Now that the harvest is well and truly over, the nights are closing in for another Winter. I find the long winter months quite trying and there is no happier time for me than at the end of March when the clocks return to British Summer Time, and we see life return to the land. It may be the lack of light, when many of us leave for work in the dark and return again after the sun has set. Or maybe it’s just the fact that I have to curtail the time I can spend in my garden. For whatever reason though, there is a bit of me that sinks when I think of how long these months seem compared to those of Summer.
The garden is set such that there isn’t a total dearth of beauty though, keeping a little Winter interest is always a good idea. Be it in the form of some Cornus with its flame coloured stems or even just the spent seed heads of the Achillea, leaving some structure when all else has faded away is one way of keeping it all feeling special. It’s also a nice way to provide habitats for insects, that in turn feed other animals, so don’t cut it all back just yet, it may look dead, but it can still look good. There is a temptation to strip it all back to the bare soil and make it neat again, but there is no need and there can still be a beauty in the retired herbaceous plants, albeit devoid of the summer colour, but no less enjoyable for their structure.
That’s not to say that I don’t like winter, for me this is the perfect time for getting out into the hills and walking in my spare time. I often feel like there is no time for such pleasures so the quiet Winter days are an ideal time to enjoy the outside. There is a lovely quote that says “there’s no such thing as bad weather, just inappropriate clothing”, and at no other time of year is that more apt, unless maybe you find yourself in Spain, in June, with a duffel coat.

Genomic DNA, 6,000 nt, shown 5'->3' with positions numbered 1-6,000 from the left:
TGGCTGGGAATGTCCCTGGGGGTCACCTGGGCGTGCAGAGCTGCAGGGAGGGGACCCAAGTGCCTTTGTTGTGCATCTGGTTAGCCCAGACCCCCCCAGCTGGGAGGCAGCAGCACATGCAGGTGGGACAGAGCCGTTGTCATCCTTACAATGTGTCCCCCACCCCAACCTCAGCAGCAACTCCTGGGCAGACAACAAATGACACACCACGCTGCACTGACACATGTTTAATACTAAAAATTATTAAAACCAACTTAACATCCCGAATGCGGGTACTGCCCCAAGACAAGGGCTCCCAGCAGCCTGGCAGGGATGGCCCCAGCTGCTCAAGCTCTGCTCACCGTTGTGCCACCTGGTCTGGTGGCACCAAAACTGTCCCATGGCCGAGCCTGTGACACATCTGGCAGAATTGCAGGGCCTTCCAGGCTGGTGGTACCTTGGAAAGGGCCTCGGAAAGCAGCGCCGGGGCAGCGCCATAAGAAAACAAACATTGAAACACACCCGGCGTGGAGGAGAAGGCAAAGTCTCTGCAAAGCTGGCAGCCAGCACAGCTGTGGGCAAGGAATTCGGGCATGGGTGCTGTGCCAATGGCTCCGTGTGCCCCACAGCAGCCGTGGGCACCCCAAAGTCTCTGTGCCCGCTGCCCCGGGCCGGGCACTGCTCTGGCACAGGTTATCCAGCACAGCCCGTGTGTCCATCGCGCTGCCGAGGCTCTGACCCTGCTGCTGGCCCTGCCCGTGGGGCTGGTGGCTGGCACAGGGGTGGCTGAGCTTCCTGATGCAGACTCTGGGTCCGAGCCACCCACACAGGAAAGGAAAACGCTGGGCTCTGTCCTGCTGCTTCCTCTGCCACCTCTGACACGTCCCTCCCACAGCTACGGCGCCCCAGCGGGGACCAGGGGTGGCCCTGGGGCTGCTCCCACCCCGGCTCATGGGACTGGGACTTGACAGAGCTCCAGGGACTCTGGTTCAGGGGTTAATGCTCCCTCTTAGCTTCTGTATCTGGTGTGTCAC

Although as I write this in October we’ve had more use for shorts and t-shirts than a thick sweater. As we have very little snow here in the south west, I often take a trip to somewhere like North Wales in search of some. You can be pretty certain that in a month or so, when you get to 900M up Snowdon, you find something akin to snow, if you’re lucky you’ll have a blizzard, and that is when the Winter blues get well and truly blown away. Get to the top and it’ll be frozen block of ice, although with the current climate, even that pleasure maybe something that’ll I’ll relish for not too much longer.
The allotments are also now getting stripped back and prepared for another year, the last cut of the grass has been done and all of the pumpkin removed. Most of the beds are getting covered, either with green or well rotted manure and a light proof membrane. This will make sure that it’s all in perfect condition to kick off again next year. Although it’s getting too late to plant any hardy annuals as there isn’t time for them to germinate and grow at all, there are a few things like broad beans that will quite happily sidle through the cold months, and give you a good head start next year. When the beans are planted, here are November’s tasks to keep you busy.